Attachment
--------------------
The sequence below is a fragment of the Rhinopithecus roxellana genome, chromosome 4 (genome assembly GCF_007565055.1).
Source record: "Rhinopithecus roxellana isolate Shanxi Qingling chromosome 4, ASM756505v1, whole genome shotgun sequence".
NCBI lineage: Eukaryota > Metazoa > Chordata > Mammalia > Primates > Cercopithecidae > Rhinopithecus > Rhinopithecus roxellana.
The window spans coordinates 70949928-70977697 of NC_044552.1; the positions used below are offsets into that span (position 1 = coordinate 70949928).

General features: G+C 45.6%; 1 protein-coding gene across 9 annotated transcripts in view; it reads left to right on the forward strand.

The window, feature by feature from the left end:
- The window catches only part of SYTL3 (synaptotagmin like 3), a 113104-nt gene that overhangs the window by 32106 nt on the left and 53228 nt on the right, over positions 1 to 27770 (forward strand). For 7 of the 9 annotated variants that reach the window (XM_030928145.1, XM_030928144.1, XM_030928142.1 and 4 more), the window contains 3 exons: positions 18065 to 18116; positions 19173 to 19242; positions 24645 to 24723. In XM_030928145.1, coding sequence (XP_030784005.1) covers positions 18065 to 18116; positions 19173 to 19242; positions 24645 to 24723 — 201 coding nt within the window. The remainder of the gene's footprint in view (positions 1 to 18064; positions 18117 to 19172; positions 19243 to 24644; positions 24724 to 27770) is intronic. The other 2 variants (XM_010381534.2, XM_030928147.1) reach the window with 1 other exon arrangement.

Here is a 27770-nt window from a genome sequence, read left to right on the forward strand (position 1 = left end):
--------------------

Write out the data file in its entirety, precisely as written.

The sequence below is a fragment of the Rhinopithecus roxellana genome, chromosome 4 (genome assembly GCF_007565055.1).
Source record: "Rhinopithecus roxellana isolate Shanxi Qingling chromosome 4, ASM756505v1, whole genome shotgun sequence".
NCBI lineage: Eukaryota > Metazoa > Chordata > Mammalia > Primates > Cercopithecidae > Rhinopithecus > Rhinopithecus roxellana.
The window spans coordinates 70949928-70977697 of NC_044552.1; the positions used below are offsets into that span (position 1 = coordinate 70949928).

General features: G+C 45.6%; 1 protein-coding gene across 9 annotated transcripts in view; it reads left to right on the forward strand.

The window, feature by feature from the left end:
- The window catches only part of SYTL3 (synaptotagmin like 3), a 113104-nt gene that overhangs the window by 32106 nt on the left and 53228 nt on the right, over positions 1 to 27770 (forward strand). For 7 of the 9 annotated variants that reach the window (XM_030928145.1, XM_030928144.1, XM_030928142.1 and 4 more), the window contains 3 exons: positions 18065 to 18116; positions 19173 to 19242; positions 24645 to 24723. In XM_030928145.1, coding sequence (XP_030784005.1) covers positions 18065 to 18116; positions 19173 to 19242; positions 24645 to 24723 — 201 coding nt within the window. The remainder of the gene's footprint in view (positions 1 to 18064; positions 18117 to 19172; positions 19243 to 24644; positions 24724 to 27770) is intronic. The other 2 variants (XM_010381534.2, XM_030928147.1) reach the window with 1 other exon arrangement.

Here is a 27770-nt window from a genome sequence, read left to right on the forward strand (position 1 = left end):